Will and Estate Planning FAQs

1. Do I need a lawyer to create a will? No, you don't. But it's a very good idea to have a lawyer help you with your will. If you do your will yourself, there is a good chance your will may be (a) inconsistent, (b) vague or ambiguous, (c) lacking in legal requirements, (d) legally valid, but poorly planned, or (e) susceptible to legal challenges after you have died. Don't do it yourself. Having a properly prepared will is too important!

2. Do I need to "avoid probate"? Probate is the process of a court overseeing the administration of your estate. In some jurisdictions (Ontario comes to mind), probate fees are a percentage of the part of your estate that goes through probate. In other words, in certain jurisdictions, your probate fees will increase proportionately to the value of your estate. In Alberta, probate fees are reasonable and do not increase as the value of your estate increases. As such, if you are writing a will in Alberta, there is less reason to avoid probate. In many cases, planning around jointly held property and insurance proceeds is done so that those items will not go through the probate process. Often, this is more an issue of efficiency than of cost. Jointly held property will, for example, more quickly pass to a surviving spouse as compared to property that is run through the probate process. Ditto for insurance proceeds.

3. Is there a way to plan my estate such that I will leave something to my family even if I am significantly in debt? Using life insurance is often a good way to accomplish this goal. If done properly, insurance money can flow to your beneficiaries even if you die in debt. Using insurance in this way often makes sense for young families who have few assets and large debts, since the family may be left in a vulnerable situation if one of the spouses dies and all of the assets flow through the estate in such a way that they can be accessed by creditors.

4. Do I need witnesses when doing a will? Not always, but in most cases, yes. In Alberta, a person can create a holographic will. A holographic will is simply a will written entirely in the testator's own handwriting. If you have prepared a holographic will, it does not need to be signed by witnesses to be legally valid. I strongly recommend against writing holographic wills because a will prepared without legal advise is a will that is more likely to contain significant mistakes and is more likely to face legal challenges from friends and family after you have died.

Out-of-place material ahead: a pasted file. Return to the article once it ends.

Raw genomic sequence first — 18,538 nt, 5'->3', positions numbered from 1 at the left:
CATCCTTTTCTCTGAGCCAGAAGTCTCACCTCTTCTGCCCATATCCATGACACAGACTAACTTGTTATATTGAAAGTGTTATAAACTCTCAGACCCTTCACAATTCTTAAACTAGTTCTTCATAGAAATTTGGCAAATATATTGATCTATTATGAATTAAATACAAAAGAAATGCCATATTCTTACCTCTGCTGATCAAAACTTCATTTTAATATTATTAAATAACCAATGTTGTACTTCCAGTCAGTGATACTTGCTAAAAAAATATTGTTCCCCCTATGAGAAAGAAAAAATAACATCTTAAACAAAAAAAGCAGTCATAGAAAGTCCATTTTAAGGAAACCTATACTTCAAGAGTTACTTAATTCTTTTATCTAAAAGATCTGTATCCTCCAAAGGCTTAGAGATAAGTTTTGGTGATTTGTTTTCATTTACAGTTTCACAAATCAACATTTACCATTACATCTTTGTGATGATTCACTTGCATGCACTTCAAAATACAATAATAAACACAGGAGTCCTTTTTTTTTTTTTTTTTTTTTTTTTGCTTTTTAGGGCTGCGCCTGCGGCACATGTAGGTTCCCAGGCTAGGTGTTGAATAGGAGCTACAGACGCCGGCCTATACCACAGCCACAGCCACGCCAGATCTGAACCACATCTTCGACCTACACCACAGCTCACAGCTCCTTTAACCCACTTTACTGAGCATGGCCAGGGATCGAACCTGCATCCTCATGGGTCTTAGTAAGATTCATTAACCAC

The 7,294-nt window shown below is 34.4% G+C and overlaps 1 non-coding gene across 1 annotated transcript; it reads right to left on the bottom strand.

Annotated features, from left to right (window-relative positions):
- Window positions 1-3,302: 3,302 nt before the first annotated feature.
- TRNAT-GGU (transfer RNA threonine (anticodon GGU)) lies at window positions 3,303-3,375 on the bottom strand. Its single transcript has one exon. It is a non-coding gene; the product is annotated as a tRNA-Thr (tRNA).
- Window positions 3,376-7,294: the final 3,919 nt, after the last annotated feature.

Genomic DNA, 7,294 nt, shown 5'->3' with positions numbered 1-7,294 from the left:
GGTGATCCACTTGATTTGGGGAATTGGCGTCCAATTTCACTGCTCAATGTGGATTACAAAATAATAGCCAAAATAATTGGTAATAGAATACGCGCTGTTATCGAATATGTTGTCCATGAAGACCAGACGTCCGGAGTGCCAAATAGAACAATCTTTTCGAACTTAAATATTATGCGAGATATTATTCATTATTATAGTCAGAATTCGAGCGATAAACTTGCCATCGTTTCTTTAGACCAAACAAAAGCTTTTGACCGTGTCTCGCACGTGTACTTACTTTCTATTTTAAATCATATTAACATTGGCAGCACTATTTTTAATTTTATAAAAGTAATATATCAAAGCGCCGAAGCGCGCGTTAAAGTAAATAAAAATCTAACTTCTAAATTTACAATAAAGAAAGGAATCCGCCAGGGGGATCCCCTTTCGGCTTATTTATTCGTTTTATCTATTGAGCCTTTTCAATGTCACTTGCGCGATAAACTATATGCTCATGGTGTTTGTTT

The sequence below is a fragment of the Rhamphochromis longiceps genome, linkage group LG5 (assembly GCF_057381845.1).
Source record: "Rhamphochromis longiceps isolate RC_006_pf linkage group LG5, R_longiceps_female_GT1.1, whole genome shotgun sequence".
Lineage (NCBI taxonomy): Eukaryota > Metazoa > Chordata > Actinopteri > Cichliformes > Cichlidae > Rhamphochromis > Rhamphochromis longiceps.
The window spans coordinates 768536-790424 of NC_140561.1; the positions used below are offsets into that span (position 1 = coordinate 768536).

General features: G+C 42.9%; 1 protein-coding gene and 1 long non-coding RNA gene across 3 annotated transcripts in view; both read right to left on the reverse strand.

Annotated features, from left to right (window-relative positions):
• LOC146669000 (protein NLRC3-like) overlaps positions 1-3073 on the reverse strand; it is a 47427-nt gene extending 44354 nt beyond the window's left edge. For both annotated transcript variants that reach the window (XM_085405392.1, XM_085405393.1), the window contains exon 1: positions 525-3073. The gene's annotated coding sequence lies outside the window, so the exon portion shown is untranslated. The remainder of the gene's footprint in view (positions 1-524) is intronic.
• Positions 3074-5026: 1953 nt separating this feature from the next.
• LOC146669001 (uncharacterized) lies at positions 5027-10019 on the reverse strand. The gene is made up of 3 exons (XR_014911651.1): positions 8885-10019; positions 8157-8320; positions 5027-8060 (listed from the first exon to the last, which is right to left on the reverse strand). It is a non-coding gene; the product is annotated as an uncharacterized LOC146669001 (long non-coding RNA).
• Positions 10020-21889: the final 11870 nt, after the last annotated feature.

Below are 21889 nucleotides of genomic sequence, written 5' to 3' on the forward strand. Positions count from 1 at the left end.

5. Why should I bother to get an enduring power of attorney and personal directive done when I do my will? Is it really worth the extra expense? The short answer is yes. I typically bundle everything into a package, so if you're doing a will with me, it will be the same price as it would be if you were doing a will, enduring power of attorney and personal directive. Many other lawyers, however, charge additional fees for doing the enduring power of attorney and/or personal directive. Even if you're paying extra for those documents, it's worth the expense to get them done. The will protects your loved ones, but the enduring power of attorney and personal directive protect you in the event that you become mentally incompetent, either due to mental decline from old age or due to a brain injury. In some respects the enduring power of attorney and personal directive are even more important than the will. Not having those documents may negatively affect your quality of life down the road. 

6. Is an Alberta will valid in other provinces or countries? The simple answer is: maybe. If you own property in another jurisdiction or you're moving to another jurisdiction, you should definitely check with a lawyer in that jurisdiction about whether an Alberta will is going to be recognized there. The system of law in Alberta is based on English common law. If you're in a common law jurisdiction, there's a decent chance that your Alberta will is going to be recognized. That being said, there are even some subtle and not-so-subtle differences among Canadian provinces when it comes to law related to wills. In civil law jurisdictions, it's anyone's guess whether your will is going to be recognized. To be on the safe side, if you have property, say, in China, it may be a good idea to have a will done specifically for your Chinese property that complies with Chinese law. That may even be the case for property in British Columbia.

7. How can I protect myself from financial abuse when I get older? Proper estate planning can go a long way towards protecting an elderly person, or a person suffering from dementia, from financial abuse. Make sure to complete an enduring power of attorney and a personal directive. Consider having alternate representatives appointed on each document. In many cases, it may also be a good idea to require your attorney (the representative you have appointed under your enduring power of attorney) to provide regular financial reports to some of your other family members or friends.